Would I, then, some may exclaim, deny all privileges to woman-refuse to acknowledge their equality with man-degrade them as the Jewish religion is falsely accused of doing? No! for in the sight of God, in their spiritual privileges, in their peculiar gifts and endowments, the power of performing their duties in their own sphere, in their responsibility, they are on a perfect equality with man. But I would conjure them to seek humility, simply from its magic power of keeping woman in her own beautiful sphere, without one wish, one ambitious whisper, to exchange it for another. While there, while satisfied and rejoicing in the infinite love and wisdom which placed us there, we are not only in the privileges enumerated above man's equal, but,— however, in strength of frame, immense capability of physical and mental exertion, in might and grasp of intellect, his inferior-yet in the depth and faithfulness of love, in the capability of feeling and enduring, in devotedness and fortitude-alike in bodily and mental trial-we are unanswerably his superior. Then has not woman enough to call for gratitude? Endowed with influence over the heart of man, O let her remember for what fearful end Eve used that influence, and keep a constant guard of watchfulness and prayer over her heart to preserve her from its similar abuse. Let her remember the employments of Eve in Eden, and so cultivate her intellectual faculties in the study of God and nature, both animate and inanimate, that her mind may be strengthened, and in the contemplation of the beauties of creation, she may learn the true value of the beauty which may be hers. How small is its relative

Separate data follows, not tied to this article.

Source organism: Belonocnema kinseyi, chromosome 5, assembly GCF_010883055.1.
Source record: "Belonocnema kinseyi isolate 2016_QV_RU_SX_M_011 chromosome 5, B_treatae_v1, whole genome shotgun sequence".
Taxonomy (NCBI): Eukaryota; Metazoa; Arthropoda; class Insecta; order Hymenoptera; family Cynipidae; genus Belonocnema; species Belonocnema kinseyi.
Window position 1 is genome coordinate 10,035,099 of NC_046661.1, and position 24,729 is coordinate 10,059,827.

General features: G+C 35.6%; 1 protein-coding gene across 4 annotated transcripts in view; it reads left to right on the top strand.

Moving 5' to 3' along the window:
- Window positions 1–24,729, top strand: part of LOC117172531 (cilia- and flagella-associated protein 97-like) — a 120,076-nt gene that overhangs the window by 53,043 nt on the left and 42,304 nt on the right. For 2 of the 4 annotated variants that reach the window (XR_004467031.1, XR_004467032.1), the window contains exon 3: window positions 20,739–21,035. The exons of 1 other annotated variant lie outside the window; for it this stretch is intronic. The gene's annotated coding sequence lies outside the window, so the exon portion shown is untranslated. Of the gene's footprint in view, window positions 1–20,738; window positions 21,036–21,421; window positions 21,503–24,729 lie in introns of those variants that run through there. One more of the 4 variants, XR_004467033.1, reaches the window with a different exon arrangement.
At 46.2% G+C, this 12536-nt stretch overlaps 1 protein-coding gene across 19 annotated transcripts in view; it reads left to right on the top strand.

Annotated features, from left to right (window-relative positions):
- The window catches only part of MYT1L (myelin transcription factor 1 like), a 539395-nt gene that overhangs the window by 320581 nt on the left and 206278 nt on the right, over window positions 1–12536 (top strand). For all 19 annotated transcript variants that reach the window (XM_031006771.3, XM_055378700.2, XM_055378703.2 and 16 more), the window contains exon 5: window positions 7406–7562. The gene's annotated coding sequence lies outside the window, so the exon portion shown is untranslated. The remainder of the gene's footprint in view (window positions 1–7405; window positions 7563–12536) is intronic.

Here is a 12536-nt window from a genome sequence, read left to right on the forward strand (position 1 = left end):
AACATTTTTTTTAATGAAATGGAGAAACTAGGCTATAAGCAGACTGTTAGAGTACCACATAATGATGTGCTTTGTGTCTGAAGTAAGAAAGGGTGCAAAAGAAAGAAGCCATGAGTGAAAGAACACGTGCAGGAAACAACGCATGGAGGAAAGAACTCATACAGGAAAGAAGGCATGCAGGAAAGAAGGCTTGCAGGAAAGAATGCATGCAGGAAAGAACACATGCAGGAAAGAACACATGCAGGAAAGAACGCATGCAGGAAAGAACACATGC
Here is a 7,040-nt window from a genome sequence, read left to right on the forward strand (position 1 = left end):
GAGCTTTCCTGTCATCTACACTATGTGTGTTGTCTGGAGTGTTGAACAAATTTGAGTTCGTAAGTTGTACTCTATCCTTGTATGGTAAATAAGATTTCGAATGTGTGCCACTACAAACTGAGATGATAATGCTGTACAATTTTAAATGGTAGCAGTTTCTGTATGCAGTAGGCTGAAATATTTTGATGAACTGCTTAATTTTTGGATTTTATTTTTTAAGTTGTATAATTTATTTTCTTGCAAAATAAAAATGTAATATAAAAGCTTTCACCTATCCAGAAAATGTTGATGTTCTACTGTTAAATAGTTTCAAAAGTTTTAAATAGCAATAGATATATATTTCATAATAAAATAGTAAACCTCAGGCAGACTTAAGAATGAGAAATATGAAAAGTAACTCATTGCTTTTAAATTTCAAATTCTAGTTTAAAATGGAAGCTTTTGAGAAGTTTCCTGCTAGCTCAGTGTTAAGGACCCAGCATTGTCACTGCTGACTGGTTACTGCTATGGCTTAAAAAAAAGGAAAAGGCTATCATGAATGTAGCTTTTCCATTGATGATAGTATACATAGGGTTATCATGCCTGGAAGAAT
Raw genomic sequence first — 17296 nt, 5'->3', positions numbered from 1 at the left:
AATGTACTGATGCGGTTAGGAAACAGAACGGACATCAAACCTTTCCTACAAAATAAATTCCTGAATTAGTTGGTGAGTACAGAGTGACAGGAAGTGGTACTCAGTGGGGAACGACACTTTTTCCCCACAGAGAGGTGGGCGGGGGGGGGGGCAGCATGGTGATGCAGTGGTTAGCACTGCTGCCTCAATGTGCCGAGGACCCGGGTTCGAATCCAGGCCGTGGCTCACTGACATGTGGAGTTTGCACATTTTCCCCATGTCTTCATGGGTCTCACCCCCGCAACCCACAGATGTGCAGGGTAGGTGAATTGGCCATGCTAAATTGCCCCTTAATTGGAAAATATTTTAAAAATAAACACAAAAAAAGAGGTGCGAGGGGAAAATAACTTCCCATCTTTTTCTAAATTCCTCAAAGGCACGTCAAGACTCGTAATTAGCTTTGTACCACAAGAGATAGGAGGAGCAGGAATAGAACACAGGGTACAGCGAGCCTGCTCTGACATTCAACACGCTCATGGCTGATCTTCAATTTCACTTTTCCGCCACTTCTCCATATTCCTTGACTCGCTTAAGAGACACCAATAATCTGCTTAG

proportion, and yet how blessedly it may be used, even, as the beauty of creation, for the glory of God, in its mild, soothing and benignant influence upon His